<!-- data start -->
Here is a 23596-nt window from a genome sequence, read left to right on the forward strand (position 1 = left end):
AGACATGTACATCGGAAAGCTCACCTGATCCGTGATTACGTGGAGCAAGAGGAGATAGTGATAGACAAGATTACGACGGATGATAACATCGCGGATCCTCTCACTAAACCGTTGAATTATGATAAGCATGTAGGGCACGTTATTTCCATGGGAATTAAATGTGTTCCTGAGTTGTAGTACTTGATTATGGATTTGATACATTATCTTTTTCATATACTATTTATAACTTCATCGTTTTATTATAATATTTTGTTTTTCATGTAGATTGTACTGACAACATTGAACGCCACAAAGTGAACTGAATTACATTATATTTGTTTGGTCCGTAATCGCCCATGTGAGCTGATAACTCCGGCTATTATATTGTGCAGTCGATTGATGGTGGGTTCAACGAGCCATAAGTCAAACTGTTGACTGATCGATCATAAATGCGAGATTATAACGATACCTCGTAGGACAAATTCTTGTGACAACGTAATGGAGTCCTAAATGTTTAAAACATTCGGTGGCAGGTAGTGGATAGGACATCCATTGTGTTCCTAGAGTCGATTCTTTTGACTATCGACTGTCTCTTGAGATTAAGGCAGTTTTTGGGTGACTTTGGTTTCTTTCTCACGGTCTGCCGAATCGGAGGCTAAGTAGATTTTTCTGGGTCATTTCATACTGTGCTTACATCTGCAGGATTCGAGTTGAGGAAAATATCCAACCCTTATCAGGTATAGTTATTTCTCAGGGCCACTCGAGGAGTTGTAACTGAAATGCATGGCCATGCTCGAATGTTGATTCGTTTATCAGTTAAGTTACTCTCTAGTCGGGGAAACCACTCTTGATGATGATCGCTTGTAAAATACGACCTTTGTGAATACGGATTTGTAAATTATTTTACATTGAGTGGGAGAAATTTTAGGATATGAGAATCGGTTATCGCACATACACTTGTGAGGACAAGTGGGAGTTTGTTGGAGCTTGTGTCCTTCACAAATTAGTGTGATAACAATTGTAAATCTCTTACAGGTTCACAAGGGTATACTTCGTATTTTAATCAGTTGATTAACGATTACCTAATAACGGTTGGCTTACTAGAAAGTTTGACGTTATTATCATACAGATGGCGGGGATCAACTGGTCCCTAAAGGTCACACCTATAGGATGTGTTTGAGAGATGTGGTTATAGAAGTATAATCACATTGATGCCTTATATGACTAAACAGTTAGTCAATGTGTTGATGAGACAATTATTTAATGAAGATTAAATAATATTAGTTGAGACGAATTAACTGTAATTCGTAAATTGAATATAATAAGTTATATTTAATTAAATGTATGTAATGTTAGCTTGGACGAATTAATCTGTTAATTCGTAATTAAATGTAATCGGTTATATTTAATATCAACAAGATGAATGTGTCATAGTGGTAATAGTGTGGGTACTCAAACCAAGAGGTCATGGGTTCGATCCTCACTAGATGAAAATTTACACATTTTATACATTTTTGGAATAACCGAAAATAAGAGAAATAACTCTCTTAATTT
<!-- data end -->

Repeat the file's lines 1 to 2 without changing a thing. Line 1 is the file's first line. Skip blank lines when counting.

Here is a 23596-nt window from a genome sequence, read left to right on the forward strand (position 1 = left end):
AGACATGTACATCGGAAAGCTCACCTGATCCGTGATTACGTGGAGCAAGAGGAGATAGTGATAGACAAGATTACGACGGATGATAACATCGCGGATCCTCTCACTAAACCGTTGAATTATGATAAGCATGTAGGGCACGTTATTTCCATGGGAATTAAATGTGTTCCTGAGTTGTAGTACTTGATTATGGATTTGATACATTATCTTTTTCATATACTATTTATAACTTCATCGTTTTATTATAATATTTTGTTTTTCATGTAGATTGTACTGACAACATTGAACGCCACAAAGTGAACTGAATTACATTATATTTGTTTGGTCCGTAATCGCCCATGTGAGCTGATAACTCCGGCTATTATATTGTGCAGTCGATTGATGGTGGGTTCAACGAGCCATAAGTCAAACTGTTGACTGATCGATCATAAATGCGAGATTATAACGATACCTCGTAGGACAAATTCTTGTGACAACGTAATGGAGTCCTAAATGTTTAAAACATTCGGTGGCAGGTAGTGGATAGGACATCCATTGTGTTCCTAGAGTCGATTCTTTTGACTATCGACTGTCTCTTGAGATTAAGGCAGTTTTTGGGTGACTTTGGTTTCTTTCTCACGGTCTGCCGAATCGGAGGCTAAGTAGATTTTTCTGGGTCATTTCATACTGTGCTTACATCTGCAGGATTCGAGTTGAGGAAAATATCCAACCCTTATCAGGTATAGTTATTTCTCAGGGCCACTCGAGGAGTTGTAACTGAAATGCATGGCCATGCTCGAATGTTGATTCGTTTATCAGTTAAGTTACTCTCTAGTCGGGGAAACCACTCTTGATGATGATCGCTTGTAAAATACGACCTTTGTGAATACGGATTTGTAAATTATTTTACATTGAGTGGGAGAAATTTTAGGATATGAGAATCGGTTATCGCACATACACTTGTGAGGACAAGTGGGAGTTTGTTGGAGCTTGTGTCCTTCACAAATTAGTGTGATAACAATTGTAAATCTCTTACAGGTTCACAAGGGTATACTTCGTATTTTAATCAGTTGATTAACGATTACCTAATAACGGTTGGCTTACTAGAAAGTTTGACGTTATTATCATACAGATGGCGGGGATCAACTGGTCCCTAAAGGTCACACCTATAGGATGTGTTTGAGAGATGTGGTTATAGAAGTATAATCACATTGATGCCTTATATGACTAAACAGTTAGTCAATGTGTTGATGAGACAATTATTTAATGAAGATTAAATAATATTAGTTGAGACGAATTAACTGTAATTCGTAAATTGAATATAATAAGTTATATTTAATTAAATGTATGTAATGTTAGCTTGGACGAATTAATCTGTTAATTCGTAATTAAATGTAATCGGTTATATTTAATATCAACAAGATGAATGTGTCATAGTGGTAATAGTGTGGGTACTCAAACCAAGAGGTCATGGGTTCGATCCTCACTAGATGAAAATTTACACATTTTATACATTTTTGGAATAACCGAAAATAAGAGAAATAACTCTCTTAATTT